We all love a good scare at Halloween, but this fun holiday can be fraught with some "fright" for many who have children with food allergies.
Next to Valentine's Day, Halloween is one of the biggest candy giving (and receiving) holidays. As such, it is necessary to have a food allergy action plan in place. So let's get our Halloween safety plan ready to go!
First, it is essential to confirm whether you or your child have a food allergy by visiting an allergist and having the appropriate testing done and interpreted. Once confirmed, learn how to be a label detective, and be aware of potential foods and food ingredients that may wreak havoc if ingested by a family member with a food allergy.
Lastly, be ready to respond to an emergency and be prepared with a written food allergy action plan.
Here are my tips for a safe, allergy-free Halloween:
- Make sure you read all ingredient labels, and get rid of any candy that does not contain a label.
- Keep pre-selected, safe snacks with you, especially on Halloween eve. Some families prefer to have an early dinner to prevent temptation when it comes to all those goodies they will surely encounter while trick-or-treating.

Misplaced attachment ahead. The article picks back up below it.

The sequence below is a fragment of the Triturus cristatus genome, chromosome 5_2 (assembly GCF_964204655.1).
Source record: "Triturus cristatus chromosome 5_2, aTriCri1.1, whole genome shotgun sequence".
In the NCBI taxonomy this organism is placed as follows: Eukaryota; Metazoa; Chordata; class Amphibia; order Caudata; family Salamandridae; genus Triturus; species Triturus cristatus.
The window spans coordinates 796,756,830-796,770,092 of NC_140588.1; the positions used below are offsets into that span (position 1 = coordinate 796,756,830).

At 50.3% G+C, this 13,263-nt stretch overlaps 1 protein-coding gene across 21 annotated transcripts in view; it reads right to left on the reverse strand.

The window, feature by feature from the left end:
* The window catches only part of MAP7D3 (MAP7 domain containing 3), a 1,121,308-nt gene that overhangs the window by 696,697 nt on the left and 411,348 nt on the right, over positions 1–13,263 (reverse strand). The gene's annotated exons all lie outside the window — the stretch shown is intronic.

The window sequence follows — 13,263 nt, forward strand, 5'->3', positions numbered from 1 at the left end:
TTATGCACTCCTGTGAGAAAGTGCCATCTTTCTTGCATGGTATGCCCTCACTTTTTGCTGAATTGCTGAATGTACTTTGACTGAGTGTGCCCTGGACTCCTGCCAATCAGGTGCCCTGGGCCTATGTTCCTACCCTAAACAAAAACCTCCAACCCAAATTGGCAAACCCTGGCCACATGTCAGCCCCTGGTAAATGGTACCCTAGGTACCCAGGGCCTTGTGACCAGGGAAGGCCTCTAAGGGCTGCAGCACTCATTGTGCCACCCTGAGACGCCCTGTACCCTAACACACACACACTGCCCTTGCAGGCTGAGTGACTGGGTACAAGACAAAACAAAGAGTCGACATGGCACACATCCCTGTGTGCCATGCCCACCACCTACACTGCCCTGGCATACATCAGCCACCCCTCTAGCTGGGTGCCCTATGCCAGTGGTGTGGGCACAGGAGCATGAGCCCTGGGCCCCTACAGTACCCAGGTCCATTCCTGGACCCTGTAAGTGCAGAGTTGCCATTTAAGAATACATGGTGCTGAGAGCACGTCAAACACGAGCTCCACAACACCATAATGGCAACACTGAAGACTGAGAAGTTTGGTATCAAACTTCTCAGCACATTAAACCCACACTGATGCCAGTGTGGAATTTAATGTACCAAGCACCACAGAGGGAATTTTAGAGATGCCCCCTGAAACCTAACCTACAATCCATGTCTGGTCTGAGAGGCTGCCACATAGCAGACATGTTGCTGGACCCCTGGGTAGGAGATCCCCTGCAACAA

- Any "may contain" labels really do mean that they may have trace amounts of the prohibited food item, such as peanut, nuts, milk, egg, soy and wheat, so avoid these foods.
- If your child has eczema or skin allergies, use caution when "face painting" and wearing washable dyes, tattoos and the like, as it may trigger a rash.
- If you or your child has asthma don't use very tight fitting face masks especially and if he/she is sensitive to latex rubber, read the costume label before purchasing it.
- Always communicate about food limitations, especially if a Halloween party is planned.
- Always have fast-acting antihistamines and epinephrine auto injectors on hand for any unexpected emergencies pursuant to your allergists' instructions.
- Don't let food allergies "scare" you away from Halloween!
The medical information provided is for information purposes only, and is not intended to be used or relied on for individual guidance and /or specific medical treatment.
Dr. Clifford Bassett is an adult and pediatric allergy specialist, and diplomate of the American Board of Allergy and Immunology. He is the medical director of Allergy and Asthma Care of NY. Bassett is a clinical assistant professor of medicine and on the teaching faculty of NYU School of Medicine and NYU Langone Medical Center, and faculty at Cornell University Medical College. Follow him on Twitter.